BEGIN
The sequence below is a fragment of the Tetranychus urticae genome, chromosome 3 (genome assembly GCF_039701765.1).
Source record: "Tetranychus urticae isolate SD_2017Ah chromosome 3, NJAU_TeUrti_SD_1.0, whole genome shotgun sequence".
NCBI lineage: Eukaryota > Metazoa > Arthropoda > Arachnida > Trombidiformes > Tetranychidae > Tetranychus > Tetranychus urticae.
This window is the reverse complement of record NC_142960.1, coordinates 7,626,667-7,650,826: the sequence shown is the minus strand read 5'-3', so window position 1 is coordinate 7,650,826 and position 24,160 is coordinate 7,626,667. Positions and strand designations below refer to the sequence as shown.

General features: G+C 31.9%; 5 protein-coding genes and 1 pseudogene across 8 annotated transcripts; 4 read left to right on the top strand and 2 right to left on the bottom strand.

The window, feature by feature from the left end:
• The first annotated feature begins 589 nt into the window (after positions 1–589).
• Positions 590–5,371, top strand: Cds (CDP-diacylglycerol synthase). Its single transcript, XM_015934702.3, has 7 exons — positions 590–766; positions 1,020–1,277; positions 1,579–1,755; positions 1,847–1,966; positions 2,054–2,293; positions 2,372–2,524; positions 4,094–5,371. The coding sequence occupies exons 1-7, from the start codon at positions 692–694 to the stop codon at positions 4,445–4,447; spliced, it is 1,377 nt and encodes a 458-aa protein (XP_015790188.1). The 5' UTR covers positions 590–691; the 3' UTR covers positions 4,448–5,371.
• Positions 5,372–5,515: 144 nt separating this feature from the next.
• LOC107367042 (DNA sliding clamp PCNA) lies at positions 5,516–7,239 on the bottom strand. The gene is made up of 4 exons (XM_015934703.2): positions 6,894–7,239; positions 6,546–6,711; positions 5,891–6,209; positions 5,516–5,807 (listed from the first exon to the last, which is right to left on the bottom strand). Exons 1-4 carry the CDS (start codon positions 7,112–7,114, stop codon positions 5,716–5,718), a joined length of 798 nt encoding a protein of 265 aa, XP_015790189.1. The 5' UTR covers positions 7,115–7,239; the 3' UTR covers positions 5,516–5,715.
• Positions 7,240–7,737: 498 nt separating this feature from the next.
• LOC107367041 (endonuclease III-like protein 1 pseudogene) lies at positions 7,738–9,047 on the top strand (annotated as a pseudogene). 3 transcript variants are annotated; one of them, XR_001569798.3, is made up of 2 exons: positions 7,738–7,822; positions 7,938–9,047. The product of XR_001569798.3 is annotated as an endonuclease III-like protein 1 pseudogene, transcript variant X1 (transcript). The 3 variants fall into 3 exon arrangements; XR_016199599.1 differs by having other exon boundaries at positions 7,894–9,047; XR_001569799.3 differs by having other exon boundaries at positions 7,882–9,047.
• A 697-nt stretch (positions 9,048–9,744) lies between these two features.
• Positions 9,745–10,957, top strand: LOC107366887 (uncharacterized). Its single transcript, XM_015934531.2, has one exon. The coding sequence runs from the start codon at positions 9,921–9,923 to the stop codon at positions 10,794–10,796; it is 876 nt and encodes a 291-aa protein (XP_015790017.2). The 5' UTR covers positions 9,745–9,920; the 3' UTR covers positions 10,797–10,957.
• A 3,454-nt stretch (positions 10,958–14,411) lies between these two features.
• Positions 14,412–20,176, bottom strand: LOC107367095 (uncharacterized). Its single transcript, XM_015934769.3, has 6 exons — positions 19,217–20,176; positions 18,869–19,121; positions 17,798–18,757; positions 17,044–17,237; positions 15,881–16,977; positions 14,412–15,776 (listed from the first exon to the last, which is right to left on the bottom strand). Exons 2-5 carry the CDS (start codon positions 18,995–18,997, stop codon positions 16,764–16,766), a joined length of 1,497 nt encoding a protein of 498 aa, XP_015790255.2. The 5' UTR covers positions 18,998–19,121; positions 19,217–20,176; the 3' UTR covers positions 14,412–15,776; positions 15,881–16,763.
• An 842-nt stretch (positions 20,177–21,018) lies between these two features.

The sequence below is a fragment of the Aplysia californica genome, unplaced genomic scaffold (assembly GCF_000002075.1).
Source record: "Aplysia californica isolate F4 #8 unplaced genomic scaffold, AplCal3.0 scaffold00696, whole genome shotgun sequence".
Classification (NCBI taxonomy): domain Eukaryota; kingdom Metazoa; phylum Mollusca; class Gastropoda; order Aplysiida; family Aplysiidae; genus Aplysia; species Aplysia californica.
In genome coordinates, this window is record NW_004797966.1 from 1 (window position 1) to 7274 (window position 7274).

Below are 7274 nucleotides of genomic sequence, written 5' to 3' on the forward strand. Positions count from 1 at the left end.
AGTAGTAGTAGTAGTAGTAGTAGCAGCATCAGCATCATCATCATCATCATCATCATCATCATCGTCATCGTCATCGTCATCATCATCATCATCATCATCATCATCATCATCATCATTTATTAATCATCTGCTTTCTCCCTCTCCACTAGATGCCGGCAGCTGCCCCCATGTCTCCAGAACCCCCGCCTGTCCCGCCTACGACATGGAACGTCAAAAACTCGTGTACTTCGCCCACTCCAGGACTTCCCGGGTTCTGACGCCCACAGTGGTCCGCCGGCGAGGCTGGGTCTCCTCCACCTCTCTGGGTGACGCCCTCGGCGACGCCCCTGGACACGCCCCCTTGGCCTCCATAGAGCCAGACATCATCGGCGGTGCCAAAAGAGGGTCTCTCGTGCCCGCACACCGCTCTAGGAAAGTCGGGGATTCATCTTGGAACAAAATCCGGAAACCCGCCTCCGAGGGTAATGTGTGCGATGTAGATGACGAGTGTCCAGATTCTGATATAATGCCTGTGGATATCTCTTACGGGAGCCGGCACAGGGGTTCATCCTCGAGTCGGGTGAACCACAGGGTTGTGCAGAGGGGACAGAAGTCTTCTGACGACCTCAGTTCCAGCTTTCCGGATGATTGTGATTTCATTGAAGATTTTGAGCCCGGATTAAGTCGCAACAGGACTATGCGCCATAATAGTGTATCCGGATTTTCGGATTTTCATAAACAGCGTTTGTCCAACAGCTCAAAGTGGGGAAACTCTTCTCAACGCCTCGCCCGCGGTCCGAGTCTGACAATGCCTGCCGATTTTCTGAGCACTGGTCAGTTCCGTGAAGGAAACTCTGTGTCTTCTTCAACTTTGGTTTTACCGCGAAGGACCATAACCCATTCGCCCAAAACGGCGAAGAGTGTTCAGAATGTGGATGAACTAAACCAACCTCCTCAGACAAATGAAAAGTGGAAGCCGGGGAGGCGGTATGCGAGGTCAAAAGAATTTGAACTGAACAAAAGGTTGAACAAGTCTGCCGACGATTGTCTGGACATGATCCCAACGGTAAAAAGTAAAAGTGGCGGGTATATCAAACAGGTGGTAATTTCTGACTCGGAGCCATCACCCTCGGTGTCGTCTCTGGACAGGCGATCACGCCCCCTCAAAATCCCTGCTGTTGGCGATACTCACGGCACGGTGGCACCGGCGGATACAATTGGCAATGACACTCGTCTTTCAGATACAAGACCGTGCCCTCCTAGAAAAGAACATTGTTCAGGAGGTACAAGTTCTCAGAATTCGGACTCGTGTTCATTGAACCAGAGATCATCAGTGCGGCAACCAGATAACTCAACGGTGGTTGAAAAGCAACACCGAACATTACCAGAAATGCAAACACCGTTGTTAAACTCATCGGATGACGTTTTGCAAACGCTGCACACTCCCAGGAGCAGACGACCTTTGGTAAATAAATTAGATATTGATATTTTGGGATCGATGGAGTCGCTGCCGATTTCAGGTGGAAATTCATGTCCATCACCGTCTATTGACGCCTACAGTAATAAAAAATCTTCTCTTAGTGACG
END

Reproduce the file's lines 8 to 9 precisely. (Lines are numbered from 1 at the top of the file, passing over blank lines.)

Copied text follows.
• Positions 590–5,371, top strand: Cds (CDP-diacylglycerol synthase). Its single transcript, XM_015934702.3, has 7 exons — positions 590–766; positions 1,020–1,277; positions 1,579–1,755; positions 1,847–1,966; positions 2,054–2,293; positions 2,372–2,524; positions 4,094–5,371. The coding sequence occupies exons 1-7, from the start codon at positions 692–694 to the stop codon at positions 4,445–4,447; spliced, it is 1,377 nt and encodes a 458-aa protein (XP_015790188.1). The 5' UTR covers positions 590–691; the 3' UTR covers positions 4,448–5,371.
• Positions 5,372–5,515: 144 nt separating this feature from the next.